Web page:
In addition, the Medicare Payment Advisory Commission (MedPAC) and the Office of the Inspector General criticized the current RUG IV system for incentivizing therapy over the provision of clinical care. Essentially, the more therapy minutes provided, the higher a skilled nursing facility would be reimbursed. Since the majority of minimum data sets (MDS) that were submitted in the highest RUGs categories were within five minutes of the 720-minute threshold, the RUG IV system was scrutinized for promoting the threshold as a goal for care, rather than the outcomes of the therapy.
Also, RUG IV has been criticized for its strenuous administrative requirements. Providers needed to complete many assessments for a single Medicare A stay. For many years, CMS has been under pressure to reduce the administrative burden associated with RUG IV.
These factors illustrate the need to link reimbursement to patient need, as well as the imperative to focus on good clinical care.
The Resident Classification System, Version 1 (RCS-1), was proposed in May 2017. In May 2018, RCS-1 was replaced with PDPM. It was finalized on July 31, 2018 and will go into effect on October 1, 2019.
A reduction in scheduled PPS assessments from five to one required assessment and only two unscheduled assessments, the IPA and the Discharge PPS assessment
More focus on the clinical characteristics of the resident
Utilization of ICD-10-CM documentation to drive reimbursement process for therapies and non-therapy ancillaries
Opportunity to increase reimbursement with proper co-morbidity capture
Shifting resident population away from rehab-intensive focus to more clinically focused care
How you can start preparing now
To adequately prepare for PDPM, there are several activities facilities can begin performing to ready themselves for the transition. These steps to change management for PDPM will help any facility succeed through the immediate shift in payment. They will also strongly position a facility to readily adapt to future payment reforms or shifts that may be imposed as all payors transition to the PDPM methodology.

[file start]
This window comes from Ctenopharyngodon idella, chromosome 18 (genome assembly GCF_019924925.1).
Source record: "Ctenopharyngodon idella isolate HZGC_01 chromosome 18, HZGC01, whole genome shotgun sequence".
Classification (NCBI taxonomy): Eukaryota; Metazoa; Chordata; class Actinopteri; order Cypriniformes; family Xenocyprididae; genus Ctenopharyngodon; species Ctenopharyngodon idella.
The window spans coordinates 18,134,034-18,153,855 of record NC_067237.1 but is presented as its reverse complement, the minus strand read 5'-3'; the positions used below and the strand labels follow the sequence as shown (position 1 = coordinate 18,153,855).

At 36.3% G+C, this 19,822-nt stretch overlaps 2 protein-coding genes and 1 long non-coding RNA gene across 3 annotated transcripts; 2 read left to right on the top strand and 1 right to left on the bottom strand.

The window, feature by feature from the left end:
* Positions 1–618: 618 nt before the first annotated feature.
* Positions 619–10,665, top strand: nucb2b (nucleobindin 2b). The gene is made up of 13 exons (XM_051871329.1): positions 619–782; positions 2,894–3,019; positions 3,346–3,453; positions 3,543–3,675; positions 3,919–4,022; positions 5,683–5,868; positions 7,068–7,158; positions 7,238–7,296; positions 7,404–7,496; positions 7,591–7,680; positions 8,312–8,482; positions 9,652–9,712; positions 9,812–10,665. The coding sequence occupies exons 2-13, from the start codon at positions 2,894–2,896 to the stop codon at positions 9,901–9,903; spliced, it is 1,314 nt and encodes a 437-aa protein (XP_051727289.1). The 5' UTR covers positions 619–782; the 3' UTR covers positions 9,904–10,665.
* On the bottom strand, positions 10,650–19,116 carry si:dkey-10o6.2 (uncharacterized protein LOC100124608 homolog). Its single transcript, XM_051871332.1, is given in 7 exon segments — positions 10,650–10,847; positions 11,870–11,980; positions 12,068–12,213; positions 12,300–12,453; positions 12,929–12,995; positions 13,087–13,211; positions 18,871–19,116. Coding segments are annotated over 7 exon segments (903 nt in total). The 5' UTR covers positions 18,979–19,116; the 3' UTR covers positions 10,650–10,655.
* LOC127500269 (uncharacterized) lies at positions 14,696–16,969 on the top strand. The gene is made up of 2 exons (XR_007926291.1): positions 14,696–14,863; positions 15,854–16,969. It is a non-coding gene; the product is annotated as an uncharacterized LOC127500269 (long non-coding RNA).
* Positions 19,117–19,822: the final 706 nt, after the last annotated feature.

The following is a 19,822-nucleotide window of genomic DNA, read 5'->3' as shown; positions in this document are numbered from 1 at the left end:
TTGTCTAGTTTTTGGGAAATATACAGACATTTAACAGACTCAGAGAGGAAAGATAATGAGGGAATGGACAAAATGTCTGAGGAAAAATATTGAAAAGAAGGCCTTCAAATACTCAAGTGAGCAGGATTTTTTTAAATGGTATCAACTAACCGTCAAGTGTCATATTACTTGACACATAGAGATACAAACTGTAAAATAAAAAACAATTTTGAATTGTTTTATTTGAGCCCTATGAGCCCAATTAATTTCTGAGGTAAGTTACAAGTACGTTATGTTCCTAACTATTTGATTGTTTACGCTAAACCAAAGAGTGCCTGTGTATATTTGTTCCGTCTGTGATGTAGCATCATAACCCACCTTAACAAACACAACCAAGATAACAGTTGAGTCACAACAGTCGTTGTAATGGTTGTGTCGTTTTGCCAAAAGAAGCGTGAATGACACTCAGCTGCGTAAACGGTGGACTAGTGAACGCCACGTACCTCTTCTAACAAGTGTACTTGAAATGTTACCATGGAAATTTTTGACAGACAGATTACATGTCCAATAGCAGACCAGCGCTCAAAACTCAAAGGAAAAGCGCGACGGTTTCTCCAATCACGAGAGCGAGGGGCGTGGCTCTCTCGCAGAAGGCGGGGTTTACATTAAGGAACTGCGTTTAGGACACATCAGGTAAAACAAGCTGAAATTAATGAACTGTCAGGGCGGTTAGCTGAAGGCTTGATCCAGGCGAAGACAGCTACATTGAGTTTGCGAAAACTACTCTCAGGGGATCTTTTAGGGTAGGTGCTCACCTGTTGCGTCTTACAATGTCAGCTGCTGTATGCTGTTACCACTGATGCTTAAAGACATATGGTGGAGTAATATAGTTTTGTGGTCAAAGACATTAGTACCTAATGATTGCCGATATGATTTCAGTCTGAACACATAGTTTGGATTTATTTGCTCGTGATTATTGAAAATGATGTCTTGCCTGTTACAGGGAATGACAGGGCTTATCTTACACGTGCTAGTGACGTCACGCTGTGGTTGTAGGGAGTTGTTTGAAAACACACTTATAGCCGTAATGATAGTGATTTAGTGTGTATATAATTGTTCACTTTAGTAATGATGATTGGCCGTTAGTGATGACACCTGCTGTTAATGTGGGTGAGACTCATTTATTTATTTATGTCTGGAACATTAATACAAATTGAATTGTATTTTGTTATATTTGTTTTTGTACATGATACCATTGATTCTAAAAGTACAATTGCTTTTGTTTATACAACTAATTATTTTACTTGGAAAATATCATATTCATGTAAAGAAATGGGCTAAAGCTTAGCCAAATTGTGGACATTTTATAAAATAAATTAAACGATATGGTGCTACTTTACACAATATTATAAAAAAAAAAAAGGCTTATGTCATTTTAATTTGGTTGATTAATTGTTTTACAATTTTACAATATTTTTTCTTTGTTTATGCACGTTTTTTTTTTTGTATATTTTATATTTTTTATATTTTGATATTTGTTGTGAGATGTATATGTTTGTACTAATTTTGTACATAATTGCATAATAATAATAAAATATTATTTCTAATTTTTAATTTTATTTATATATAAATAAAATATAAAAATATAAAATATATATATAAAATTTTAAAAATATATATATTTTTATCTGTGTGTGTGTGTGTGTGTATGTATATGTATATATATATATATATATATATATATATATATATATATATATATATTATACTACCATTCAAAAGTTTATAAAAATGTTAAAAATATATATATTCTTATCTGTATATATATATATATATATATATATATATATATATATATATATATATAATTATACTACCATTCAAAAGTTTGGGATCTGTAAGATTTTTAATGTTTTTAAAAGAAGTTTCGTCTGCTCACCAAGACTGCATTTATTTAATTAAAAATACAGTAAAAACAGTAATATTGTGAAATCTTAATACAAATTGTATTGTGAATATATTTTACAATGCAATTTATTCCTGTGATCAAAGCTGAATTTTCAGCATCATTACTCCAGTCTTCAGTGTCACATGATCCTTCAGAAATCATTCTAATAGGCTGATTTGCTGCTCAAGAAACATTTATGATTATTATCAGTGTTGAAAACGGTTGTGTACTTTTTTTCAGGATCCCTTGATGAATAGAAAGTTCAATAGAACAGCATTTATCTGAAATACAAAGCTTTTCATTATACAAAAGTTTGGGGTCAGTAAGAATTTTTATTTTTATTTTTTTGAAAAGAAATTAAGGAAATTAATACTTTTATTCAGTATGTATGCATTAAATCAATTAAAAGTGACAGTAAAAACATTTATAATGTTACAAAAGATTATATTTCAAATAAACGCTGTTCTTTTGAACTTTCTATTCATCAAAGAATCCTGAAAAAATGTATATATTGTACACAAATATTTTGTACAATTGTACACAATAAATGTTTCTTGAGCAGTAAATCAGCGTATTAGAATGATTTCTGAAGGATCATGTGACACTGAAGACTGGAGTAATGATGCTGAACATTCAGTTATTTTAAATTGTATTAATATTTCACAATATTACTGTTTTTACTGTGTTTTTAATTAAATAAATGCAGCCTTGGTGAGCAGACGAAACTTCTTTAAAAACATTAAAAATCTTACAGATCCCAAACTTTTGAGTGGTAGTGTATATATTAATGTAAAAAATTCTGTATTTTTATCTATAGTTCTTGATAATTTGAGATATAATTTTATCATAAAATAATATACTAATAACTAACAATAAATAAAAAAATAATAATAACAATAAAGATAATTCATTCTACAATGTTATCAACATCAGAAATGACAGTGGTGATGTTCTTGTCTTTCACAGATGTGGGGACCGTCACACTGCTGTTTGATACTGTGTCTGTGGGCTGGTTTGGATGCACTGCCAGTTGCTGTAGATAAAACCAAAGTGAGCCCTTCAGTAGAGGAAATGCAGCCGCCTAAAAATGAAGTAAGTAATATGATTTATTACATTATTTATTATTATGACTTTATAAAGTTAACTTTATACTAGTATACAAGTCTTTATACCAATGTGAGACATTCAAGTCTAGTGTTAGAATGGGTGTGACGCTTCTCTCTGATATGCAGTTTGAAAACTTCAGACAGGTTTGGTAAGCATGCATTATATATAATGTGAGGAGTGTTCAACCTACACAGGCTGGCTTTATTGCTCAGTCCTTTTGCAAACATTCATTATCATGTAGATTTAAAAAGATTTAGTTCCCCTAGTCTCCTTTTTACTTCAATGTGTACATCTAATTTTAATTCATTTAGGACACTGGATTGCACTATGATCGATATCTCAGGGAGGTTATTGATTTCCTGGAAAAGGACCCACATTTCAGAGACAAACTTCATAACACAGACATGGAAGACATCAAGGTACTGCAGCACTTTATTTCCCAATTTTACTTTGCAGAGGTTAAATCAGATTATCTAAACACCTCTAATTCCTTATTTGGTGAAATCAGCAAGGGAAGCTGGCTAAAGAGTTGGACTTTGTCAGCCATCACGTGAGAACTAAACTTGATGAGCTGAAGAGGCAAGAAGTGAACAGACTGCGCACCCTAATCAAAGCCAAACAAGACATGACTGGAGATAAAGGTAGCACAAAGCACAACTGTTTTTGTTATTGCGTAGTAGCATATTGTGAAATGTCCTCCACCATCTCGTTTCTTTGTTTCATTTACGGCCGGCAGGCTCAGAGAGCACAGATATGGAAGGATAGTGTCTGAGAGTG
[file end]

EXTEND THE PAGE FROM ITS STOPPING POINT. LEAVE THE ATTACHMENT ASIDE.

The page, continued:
To start, facilities need to understand the plan and the financial, cultural and operational impact it will have on their business. Providers need to consider their current state, as well as areas they want to be successful in once PDPM goes into effect. Homes should be looking at staff skills and competencies to support the shift to a more clinically driven patient population and determine where changes, education, or upskill training is required.
Facilities need to understand the impact of the conversion. For example, will they have the right mix of residents and needs to support revenue goals? This is also the time homes should examine how they capture required documentation and ICD-10 coding practices. Do they have the right information to code appropriately? To get the right code? To accurately code the MDS? This is the foundation for being successful with PDPM.
After facilities understand PDPM and its impact on their business, it is crucial that they standardize their processes and content to capture the right data elements. This will better enable facilities to gain insights into what else they may need to change to be successful, as well as identify gaps, level the playing field for staff care provision, and make possible the measurement of expected outcomes against actual outcomes. This standardization will also serve homes well in the future. PDPM affects Medicare A residents in 2019, but when CMS retires the PPS item set in 2020, homes that have mastered the move to standardization will find the shift to PDPM for all payers much smoother.